Recall-mania: Why American voters are increasingly eager to oust lawmakers
While the multi-billion dollar presidential campaign sucked up most of the nation's attention this year, in scores of smaller elections across the country, voters took unprecedented action to force political changes of their own. In 2012, at least 168 elected officials faced recall votes. That appears to be an all-time record.
While Wisconsin Gov. Scott Walker's recall was by far the most prominent — it was only the third time a governor has ever faced a recall in U.S. history, and the first time one survived such a vote — there were plenty of other noteworthy attempts to bounce officials before their terms were up. The reasons for voter ire were quite varied, spanning the spectrum from taxes and government spending to gay rights to officials' malfeasance.
Outside of Wisconsin, the most prominent set of recalls in the country were of three councilmen in Fullerton, Calif. They were removed from office after a homeless man was allegedly beaten to death by police. Fullerton offers a stark illustration of one of the major reasons why the recall has grown so popular. If it wasn't for technology to help spread the message and the outrage, the Fullerton councilmen could probably have weathered the storm. Instead, their opponents organized online, where they could easily share video of the alleged incident of police brutality. Politically, this was incredibly effective.
The Wisconsin recalls were of the same vein. In the past, few would have cared about the goings-on in a state government. But thanks to 24-hour cable news, the internet, social media, and email, the Wisconsin labor battle and resulting gubernatorial recall became one of the biggest stories of 2011 and 2012. Union and business leaders felt the value of Wisconsin was so worthwhile that they spent a combined $125 million for the recall campaigns.
In 2011, 151 officials nationwide faced recalls. This year, it's 168. Why the continued growth? One reason is obvious: Recalls increasingly get results. Of the 168 recalls in 2012, 108 officials lost their seats (82 were kicked out by voters and another 26 resigned before the recall).
Of course, more recalls were attempted than actually made the ballot. On at least 508 occasions, citizens took out recall petitions in 2012. Most of them failed. Recalls against the governors of Michigan, Arizona, and Louisiana went nowhere, and the attempts to recall the mayors of Washington, D.C., Denver, Oakland, and Nashville all failed to get on the ballot. What's the difference between success and failure? Often, money. The Wisconsin recalls were fueled by heavy union support. The Fullerton recall made the ballot with donations from a local real estate developer.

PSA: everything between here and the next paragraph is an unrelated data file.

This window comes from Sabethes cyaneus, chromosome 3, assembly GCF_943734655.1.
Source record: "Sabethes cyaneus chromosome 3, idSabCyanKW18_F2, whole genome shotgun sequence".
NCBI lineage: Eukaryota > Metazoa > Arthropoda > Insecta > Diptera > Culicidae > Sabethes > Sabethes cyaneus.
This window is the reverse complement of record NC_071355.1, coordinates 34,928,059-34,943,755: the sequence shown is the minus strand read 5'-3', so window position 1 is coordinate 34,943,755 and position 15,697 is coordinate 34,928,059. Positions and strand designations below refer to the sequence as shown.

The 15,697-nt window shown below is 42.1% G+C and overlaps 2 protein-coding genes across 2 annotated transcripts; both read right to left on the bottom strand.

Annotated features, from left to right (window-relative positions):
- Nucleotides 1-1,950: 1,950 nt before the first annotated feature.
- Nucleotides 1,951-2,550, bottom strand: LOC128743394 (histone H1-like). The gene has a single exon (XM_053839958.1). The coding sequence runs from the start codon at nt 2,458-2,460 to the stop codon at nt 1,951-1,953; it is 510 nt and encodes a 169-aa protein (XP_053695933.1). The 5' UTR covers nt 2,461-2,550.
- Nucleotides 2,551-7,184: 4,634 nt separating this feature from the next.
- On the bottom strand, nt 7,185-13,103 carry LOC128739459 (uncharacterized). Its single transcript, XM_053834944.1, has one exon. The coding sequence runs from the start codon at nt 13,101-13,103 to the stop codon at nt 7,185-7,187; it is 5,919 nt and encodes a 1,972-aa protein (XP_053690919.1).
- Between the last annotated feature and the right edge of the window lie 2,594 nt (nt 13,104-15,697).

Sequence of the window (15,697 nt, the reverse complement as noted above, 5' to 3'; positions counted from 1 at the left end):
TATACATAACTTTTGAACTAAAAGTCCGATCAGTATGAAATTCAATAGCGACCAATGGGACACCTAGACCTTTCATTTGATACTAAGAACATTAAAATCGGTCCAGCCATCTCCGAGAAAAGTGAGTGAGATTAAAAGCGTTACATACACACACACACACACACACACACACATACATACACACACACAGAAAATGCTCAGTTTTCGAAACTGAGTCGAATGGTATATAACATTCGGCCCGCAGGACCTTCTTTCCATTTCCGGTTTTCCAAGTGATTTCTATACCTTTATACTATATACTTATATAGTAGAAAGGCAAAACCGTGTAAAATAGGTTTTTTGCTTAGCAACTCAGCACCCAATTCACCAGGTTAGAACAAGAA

By contrast, the scandal-scarred mayor of Washington, D.C., didn't face the voters, as no one put enough money into the pot to help get enough signatures. We saw the same problem in Oakland, where the mayor was criticized for the police response to Occupy Oakland, but not enough for opponents to raise the funds needed to launch a full-out signature-gathering effort. It's difficult and expensive to get signatures. In California, a Moreno school board member was indicted on 11 charges, including attempted murder, rape, pimping, and assault with a deadly weapon. Yet petitioners didn't get anywhere close to qualifying for a recall. They didn't have the cash to bankroll an effective signature-gathering effort.
Following the Walker recall campaign, there was talk of recalls facing a backlash. Pundits were quick to cite a Wisconsin exit poll that showed 60 percent of voters wanted to limit the use of the recall to malfeasance or incompetence. Another 10 percent of voters wanted to eliminate the recall altogether. However, all the talk around that poll had one major flaw: 70 percent of voters might have touted opposition to the use of the recall, but that didn't stop 47 percent of voters from casting ballots to kick Scott Walker out of office.
Elected officials hate the recall — many have proposed laws to limit or prevent its use. Michigan's legislature, which just approved a right-to-work law that enraged unions, has also just passed a law which could significantly limit recalls. But elected officials' anger is not shared by voters. On Election Day in November, we saw voters in four jurisdictions vote in four different states adopt a recall law in their city or town.
The recall is still a very controversial political weapon. But as 168 elected officials saw this year, voters are more than happy to use it. We can expect its use to continue to balloon in the future.
Joshua Spivak is a senior fellow at the Hugh L. Carey Institute for Government Reform at Wagner College. He writes the Recall Elections Blog.